Even the big cloud players who sell the idea of “online sales” will readily go in person to meet the clients and sell them on their cloud wares. Sales people can be very superstitious. I have a friend who insists she needs to wear her “closing heels” to get ink on the contract, and another friend who insists on wearing his “deal making tie” for the same purpose. I keep wondering what will be the equivalents when it becomes virtual.

“Digital eminence” as my employer refers to it, is a big deal these days. Clients do google about consultants – and check out linkedin profiles and all that. And I have been rewarded to some extent in my career for my online social media activities. But when I think about it – I think what gave me some credibility in online social media is the experience I gained (and continue to gain) in the offline world. That outweighs the reverse situation of online credibility helping me in the offline world. It will be interesting to watch if this balance will ever shift in future. I am not holding my breath on it.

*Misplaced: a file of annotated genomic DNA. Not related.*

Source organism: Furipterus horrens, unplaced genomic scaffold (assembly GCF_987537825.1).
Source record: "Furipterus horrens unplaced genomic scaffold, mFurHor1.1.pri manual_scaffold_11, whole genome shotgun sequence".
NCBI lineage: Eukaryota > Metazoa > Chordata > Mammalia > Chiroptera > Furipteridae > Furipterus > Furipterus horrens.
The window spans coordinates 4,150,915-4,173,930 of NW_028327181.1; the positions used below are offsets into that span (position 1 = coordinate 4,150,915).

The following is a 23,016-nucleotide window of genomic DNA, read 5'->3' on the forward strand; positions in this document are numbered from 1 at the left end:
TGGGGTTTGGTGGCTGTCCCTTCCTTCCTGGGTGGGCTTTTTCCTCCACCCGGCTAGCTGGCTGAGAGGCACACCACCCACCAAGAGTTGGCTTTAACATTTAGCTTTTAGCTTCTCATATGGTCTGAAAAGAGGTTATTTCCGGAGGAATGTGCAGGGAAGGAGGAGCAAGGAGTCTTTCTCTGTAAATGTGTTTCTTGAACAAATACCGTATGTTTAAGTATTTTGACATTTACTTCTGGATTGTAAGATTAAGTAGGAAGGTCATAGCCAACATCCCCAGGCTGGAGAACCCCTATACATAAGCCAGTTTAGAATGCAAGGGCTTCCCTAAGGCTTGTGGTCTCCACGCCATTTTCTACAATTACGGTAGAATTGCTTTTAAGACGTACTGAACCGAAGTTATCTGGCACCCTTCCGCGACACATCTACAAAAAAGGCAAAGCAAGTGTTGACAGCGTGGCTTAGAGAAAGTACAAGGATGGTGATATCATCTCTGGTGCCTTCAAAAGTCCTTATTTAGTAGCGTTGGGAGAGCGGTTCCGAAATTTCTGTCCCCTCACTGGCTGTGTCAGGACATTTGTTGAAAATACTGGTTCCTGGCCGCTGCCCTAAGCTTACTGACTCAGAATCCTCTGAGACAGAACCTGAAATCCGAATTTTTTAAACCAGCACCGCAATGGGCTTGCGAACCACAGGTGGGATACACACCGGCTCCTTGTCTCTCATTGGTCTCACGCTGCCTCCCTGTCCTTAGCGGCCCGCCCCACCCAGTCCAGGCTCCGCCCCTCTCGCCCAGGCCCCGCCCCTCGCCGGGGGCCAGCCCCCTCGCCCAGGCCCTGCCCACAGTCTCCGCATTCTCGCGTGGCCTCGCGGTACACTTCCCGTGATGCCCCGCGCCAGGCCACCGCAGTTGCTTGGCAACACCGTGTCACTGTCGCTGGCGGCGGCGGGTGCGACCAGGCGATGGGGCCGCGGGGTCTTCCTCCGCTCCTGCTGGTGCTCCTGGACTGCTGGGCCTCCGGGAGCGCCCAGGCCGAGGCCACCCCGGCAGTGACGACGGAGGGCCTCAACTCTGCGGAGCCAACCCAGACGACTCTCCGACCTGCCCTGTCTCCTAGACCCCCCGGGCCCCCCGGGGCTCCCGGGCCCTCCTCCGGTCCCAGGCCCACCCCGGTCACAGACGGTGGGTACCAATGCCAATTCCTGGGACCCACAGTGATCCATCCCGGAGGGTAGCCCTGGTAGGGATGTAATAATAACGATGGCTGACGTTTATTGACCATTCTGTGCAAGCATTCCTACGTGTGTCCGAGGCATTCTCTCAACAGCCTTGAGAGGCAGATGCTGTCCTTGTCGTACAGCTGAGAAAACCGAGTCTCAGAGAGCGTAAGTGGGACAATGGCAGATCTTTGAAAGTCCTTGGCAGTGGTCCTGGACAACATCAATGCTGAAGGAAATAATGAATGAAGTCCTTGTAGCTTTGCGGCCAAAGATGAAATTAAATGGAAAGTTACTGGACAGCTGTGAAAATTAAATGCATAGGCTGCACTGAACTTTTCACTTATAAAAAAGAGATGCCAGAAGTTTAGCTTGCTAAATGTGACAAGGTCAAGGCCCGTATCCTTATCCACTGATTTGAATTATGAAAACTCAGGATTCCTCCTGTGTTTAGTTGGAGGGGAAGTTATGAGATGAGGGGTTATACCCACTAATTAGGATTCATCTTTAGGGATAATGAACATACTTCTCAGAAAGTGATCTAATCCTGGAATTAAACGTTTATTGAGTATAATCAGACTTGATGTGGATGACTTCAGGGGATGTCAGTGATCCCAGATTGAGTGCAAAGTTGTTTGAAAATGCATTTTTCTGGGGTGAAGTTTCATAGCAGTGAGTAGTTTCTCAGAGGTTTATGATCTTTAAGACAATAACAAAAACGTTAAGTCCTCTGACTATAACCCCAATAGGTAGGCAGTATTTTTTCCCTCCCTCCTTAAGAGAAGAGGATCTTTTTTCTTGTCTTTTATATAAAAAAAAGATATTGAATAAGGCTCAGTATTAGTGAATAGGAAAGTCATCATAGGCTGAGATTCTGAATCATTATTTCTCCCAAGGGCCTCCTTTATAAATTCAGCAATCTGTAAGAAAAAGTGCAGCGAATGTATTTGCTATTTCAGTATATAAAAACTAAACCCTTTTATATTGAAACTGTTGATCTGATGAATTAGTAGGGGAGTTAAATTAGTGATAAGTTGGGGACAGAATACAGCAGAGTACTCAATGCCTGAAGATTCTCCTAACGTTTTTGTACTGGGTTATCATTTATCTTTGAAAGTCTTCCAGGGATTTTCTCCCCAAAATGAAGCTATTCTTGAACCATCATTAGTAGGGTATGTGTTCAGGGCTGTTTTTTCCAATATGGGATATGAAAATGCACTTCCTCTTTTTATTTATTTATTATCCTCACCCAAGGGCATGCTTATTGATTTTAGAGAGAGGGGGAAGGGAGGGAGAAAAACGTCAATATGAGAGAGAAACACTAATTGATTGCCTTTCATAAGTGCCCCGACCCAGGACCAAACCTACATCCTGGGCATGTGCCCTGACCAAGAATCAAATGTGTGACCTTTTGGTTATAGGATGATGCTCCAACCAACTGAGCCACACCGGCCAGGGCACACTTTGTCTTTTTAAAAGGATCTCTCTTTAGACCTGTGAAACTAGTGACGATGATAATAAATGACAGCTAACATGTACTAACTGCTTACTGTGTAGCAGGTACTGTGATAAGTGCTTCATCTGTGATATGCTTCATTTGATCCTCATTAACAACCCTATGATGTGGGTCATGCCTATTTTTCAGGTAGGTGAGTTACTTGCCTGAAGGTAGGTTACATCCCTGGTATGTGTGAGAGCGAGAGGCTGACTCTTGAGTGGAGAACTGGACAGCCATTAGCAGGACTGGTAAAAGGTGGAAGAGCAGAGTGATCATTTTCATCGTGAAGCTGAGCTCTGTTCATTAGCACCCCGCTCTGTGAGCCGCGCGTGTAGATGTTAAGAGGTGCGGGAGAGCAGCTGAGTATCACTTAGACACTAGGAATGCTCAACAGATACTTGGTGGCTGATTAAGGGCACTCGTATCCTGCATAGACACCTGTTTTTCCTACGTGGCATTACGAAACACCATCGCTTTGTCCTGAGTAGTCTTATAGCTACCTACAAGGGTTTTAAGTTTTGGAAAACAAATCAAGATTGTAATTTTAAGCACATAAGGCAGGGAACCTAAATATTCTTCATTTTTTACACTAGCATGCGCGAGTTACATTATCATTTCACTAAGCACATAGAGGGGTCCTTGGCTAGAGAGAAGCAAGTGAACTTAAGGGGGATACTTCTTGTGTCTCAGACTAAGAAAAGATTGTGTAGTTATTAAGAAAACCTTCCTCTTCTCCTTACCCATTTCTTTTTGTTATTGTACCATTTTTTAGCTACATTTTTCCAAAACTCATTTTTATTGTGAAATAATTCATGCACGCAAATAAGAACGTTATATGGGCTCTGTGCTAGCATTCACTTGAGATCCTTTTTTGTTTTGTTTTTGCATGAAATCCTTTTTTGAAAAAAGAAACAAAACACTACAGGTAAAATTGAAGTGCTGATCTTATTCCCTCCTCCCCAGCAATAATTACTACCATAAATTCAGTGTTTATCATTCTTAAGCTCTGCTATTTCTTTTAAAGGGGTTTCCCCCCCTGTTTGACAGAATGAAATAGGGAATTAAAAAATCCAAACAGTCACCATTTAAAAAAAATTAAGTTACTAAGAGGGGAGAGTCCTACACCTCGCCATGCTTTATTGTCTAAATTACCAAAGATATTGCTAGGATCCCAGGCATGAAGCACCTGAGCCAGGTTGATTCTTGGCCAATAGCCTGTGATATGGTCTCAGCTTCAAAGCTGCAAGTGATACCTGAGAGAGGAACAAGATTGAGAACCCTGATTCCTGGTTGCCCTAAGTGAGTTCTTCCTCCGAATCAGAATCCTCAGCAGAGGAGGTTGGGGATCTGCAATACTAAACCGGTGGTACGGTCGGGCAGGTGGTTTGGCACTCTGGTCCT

What about big companies who tried innovative online social media advertising? Couple of years back – Pepsi had such an initiative that I read about. I believe it was called “Refresh”. I am typing this on my flight to Portland, so I cannot google it to confirm. They took their foot off the gas pedal for TV and print ads, and focused heavily on online social media – primarily facebook I think. I do not follow superbowl, but I did hear they even pulled out of advertising there for that year. How did it work out for them ? They got tremendous coverage from analysts and marketing experts for being innovative and all that. But it did not exactly help them increase the sales of the pepsi softdrink. Not only did classic coca-cola remain the number one drink, pepsi lost the second spot it long held, and that spot was taken by diet coke. Pepsi went right back to heavy advertisements on TV etc quickly after that. The irony is not lost on me – since I followed this story using online social media 🙂